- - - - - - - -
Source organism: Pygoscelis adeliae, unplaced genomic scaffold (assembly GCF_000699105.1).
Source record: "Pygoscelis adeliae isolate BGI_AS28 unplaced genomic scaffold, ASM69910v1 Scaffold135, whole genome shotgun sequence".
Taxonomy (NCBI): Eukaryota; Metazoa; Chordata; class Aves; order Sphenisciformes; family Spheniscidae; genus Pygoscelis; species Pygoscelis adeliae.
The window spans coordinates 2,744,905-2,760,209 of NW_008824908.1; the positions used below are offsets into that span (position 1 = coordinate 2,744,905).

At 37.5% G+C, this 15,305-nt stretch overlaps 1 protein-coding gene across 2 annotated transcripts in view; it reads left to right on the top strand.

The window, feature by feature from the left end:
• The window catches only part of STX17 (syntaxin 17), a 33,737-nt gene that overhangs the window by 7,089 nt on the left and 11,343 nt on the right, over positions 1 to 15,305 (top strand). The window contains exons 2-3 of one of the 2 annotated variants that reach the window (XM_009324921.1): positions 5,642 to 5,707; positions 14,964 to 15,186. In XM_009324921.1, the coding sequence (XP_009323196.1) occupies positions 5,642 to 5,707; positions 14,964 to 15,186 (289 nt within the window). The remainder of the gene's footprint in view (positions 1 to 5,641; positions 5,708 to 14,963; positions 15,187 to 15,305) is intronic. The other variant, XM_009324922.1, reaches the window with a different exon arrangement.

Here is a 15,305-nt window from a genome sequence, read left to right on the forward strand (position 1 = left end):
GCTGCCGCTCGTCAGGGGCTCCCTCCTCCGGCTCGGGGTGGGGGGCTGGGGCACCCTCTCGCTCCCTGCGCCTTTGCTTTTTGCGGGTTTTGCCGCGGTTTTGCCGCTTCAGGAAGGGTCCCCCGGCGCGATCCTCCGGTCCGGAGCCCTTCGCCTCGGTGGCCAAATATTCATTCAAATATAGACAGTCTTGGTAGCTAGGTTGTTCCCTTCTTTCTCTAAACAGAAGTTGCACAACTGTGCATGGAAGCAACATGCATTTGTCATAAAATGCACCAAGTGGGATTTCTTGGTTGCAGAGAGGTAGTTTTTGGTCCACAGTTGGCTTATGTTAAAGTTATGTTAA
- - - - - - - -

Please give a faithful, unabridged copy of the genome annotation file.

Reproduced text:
Source organism: Pygoscelis adeliae, unplaced genomic scaffold (assembly GCF_000699105.1).
Source record: "Pygoscelis adeliae isolate BGI_AS28 unplaced genomic scaffold, ASM69910v1 Scaffold135, whole genome shotgun sequence".
Taxonomy (NCBI): Eukaryota; Metazoa; Chordata; class Aves; order Sphenisciformes; family Spheniscidae; genus Pygoscelis; species Pygoscelis adeliae.
The window spans coordinates 2,744,905-2,760,209 of NW_008824908.1; the positions used below are offsets into that span (position 1 = coordinate 2,744,905).

At 37.5% G+C, this 15,305-nt stretch overlaps 1 protein-coding gene across 2 annotated transcripts in view; it reads left to right on the top strand.

The window, feature by feature from the left end:
• The window catches only part of STX17 (syntaxin 17), a 33,737-nt gene that overhangs the window by 7,089 nt on the left and 11,343 nt on the right, over positions 1 to 15,305 (top strand). The window contains exons 2-3 of one of the 2 annotated variants that reach the window (XM_009324921.1): positions 5,642 to 5,707; positions 14,964 to 15,186. In XM_009324921.1, the coding sequence (XP_009323196.1) occupies positions 5,642 to 5,707; positions 14,964 to 15,186 (289 nt within the window). The remainder of the gene's footprint in view (positions 1 to 5,641; positions 5,708 to 14,963; positions 15,187 to 15,305) is intronic. The other variant, XM_009324922.1, reaches the window with a different exon arrangement.

Here is a 15,305-nt window from a genome sequence, read left to right on the forward strand (position 1 = left end):
GCTGCCGCTCGTCAGGGGCTCCCTCCTCCGGCTCGGGGTGGGGGGCTGGGGCACCCTCTCGCTCCCTGCGCCTTTGCTTTTTGCGGGTTTTGCCGCGGTTTTGCCGCTTCAGGAAGGGTCCCCCGGCGCGATCCTCCGGTCCGGAGCCCTTCGCCTCGGTGGCCAAATATTCATTCAAATATAGACAGTCTTGGTAGCTAGGTTGTTCCCTTCTTTCTCTAAACAGAAGTTGCACAACTGTGCATGGAAGCAACATGCATTTGTCATAAAATGCACCAAGTGGGATTTCTTGGTTGCAGAGAGGTAGTTTTTGGTCCACAGTTGGCTTATGTTAAAGTTATGTTAA